GE gets $500M price tag for gas turbines in Texas

HOUSTON – General Electric’s new high-efficiency gas turbines, fired at temperatures 200 degrees hotter than an erupting volcano, will see their U.S. debut at two gas power plants near Houston and Dallas.

The New York industrial conglomerate said Monday it is getting paid more than $500 million to build four of its most advanced gas turbines and other equipment to power two of Exelon Corp.’s planned combined-cycle gas turbine units at its existing gas-fired plants in Texas. Combined-cycle units are more flexible than plants that rely only on gas or coal. 

GE’s new 440,000 horsepower gas turbines, each as powerful as about 1,000 Ferraris, use advanced air-cooling technologies to cut into electricity costs and carbon output, features that the Chicago power generator says will make its Texas power plants “among the cleanest, most efficient” units in the United States.

“Being mindful of increased water efficiency in drought-prone Texas, the new units will be cooled with air instead of water,” Exelon said in a written statement Monday. GE is also building two steam turbines and six generators for Exelon.

The new combined-cycle units will each add 1,000 megawatts to the Texas power grid, which means they can light up 2 million Texas homes combined. The four turbines combined could save Exelon up to $32 million a year in power costs.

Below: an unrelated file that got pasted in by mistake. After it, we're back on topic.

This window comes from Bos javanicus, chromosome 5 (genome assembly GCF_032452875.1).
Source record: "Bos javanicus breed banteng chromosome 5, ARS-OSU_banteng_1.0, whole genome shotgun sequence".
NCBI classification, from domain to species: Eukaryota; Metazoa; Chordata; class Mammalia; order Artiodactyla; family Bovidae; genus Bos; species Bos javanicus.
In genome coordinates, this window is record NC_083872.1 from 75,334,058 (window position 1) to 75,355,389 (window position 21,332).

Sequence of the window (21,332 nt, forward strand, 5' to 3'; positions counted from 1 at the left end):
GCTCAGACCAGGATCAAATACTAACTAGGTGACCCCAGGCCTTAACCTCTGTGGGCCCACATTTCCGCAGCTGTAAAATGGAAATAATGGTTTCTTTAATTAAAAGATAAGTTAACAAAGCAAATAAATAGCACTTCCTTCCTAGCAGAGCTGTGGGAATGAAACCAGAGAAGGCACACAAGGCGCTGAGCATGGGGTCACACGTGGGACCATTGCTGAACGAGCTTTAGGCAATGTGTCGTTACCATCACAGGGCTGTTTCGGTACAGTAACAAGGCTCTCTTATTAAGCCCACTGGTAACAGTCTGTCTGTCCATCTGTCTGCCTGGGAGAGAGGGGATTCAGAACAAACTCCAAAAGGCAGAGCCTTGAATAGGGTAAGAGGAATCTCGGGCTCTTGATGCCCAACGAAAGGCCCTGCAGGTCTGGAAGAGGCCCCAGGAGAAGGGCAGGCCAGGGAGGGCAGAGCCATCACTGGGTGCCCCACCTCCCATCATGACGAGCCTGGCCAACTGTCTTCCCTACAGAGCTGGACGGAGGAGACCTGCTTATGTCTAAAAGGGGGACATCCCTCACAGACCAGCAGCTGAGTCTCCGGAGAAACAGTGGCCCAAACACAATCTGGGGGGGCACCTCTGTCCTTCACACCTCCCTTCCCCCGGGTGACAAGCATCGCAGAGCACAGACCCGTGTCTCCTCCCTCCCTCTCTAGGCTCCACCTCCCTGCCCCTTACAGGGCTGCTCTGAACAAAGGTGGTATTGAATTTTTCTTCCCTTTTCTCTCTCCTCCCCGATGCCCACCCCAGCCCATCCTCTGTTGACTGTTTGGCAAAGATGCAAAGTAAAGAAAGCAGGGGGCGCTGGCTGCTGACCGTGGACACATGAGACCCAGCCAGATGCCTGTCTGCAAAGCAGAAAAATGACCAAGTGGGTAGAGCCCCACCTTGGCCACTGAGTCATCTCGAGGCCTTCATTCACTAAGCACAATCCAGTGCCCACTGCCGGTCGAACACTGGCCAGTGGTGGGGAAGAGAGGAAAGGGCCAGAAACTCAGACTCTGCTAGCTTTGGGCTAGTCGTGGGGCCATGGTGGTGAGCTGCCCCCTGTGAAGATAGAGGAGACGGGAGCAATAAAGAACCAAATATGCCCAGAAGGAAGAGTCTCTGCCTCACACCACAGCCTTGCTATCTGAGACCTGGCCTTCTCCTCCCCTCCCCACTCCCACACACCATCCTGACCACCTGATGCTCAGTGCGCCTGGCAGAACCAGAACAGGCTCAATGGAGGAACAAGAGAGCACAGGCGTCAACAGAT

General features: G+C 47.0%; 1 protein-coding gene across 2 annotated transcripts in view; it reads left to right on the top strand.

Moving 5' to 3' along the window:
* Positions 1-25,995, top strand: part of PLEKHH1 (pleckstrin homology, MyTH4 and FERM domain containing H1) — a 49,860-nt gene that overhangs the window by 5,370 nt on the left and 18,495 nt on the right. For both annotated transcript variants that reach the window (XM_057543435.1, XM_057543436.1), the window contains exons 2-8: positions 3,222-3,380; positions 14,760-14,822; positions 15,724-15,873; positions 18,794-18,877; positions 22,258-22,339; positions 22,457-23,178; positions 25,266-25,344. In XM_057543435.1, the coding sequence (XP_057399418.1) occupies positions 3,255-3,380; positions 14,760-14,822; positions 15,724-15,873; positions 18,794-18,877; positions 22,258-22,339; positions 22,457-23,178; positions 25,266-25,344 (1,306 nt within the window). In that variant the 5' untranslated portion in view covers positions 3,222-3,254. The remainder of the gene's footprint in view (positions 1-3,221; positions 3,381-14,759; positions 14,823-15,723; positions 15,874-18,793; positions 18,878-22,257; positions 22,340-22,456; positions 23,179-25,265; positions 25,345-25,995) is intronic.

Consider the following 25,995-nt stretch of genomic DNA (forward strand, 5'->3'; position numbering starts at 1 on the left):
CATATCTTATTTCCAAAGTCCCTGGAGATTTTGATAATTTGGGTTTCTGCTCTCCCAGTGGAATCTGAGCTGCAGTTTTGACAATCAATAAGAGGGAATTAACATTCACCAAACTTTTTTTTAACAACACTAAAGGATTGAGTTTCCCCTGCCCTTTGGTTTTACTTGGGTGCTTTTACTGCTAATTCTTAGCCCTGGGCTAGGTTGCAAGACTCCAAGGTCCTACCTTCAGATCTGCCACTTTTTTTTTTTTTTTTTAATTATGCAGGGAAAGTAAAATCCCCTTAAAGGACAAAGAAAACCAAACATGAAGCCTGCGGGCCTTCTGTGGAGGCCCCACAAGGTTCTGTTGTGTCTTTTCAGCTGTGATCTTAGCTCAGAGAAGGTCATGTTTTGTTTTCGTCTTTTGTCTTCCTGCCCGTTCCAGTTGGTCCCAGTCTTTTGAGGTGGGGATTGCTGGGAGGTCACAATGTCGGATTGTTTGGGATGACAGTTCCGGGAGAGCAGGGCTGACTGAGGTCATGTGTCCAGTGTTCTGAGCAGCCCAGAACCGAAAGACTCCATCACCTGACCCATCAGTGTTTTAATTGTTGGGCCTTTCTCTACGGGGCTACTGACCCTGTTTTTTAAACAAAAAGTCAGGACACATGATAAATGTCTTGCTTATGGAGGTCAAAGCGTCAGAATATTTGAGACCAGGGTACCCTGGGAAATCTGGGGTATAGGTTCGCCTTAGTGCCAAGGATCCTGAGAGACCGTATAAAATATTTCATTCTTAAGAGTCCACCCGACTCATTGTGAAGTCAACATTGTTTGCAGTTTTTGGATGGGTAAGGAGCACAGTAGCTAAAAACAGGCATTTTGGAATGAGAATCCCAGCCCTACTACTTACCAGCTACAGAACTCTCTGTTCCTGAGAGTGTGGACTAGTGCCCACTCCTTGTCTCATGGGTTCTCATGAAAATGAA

Gas turbines, used in everything from oil and gas production to energy transportation to refining, took center stage in Siemen AG’s $6.5 billion buyout offer last week for Houston’s Dresser-Rand Group, a maker of turbines and compressors. Siemens, angling to get a better foothold in U.S. oil and gas like its rival GE, cited Dresser-Rand’s lower-power gas turbines used in oil production as one of the key attractions of the deal.

GE’s gas turbines start up and ramp up faster and turn down more efficiently than other turbines on the market, meaning Exelon will be able “to deliver power quickly when it is needed and ramp down when it is not,” said Victor Abate, president and CEO of power generation products at GE Power and Water.

“We have invested more than $1 billion in our latest H-class technology to deliver the most cost-effective, dispatchable power to consumers,” Abate said.

GE will begin building the equipment next year, and are expected to add 1,000 temporary engineering and construction jobs, as well as 17 permanent jobs at Exelon’s sites at Wolf Hollow near Dallas and Colorado Bend near Houston. It’s the new gas turbines first appearance in the United States. It is building a few others for buyers in Japan, Russia and elsewhere.

GE said the turbines “feature modular constructability for a shorter installation schedule, a real benefit in Texas given concerns about skilled manpower availability.”

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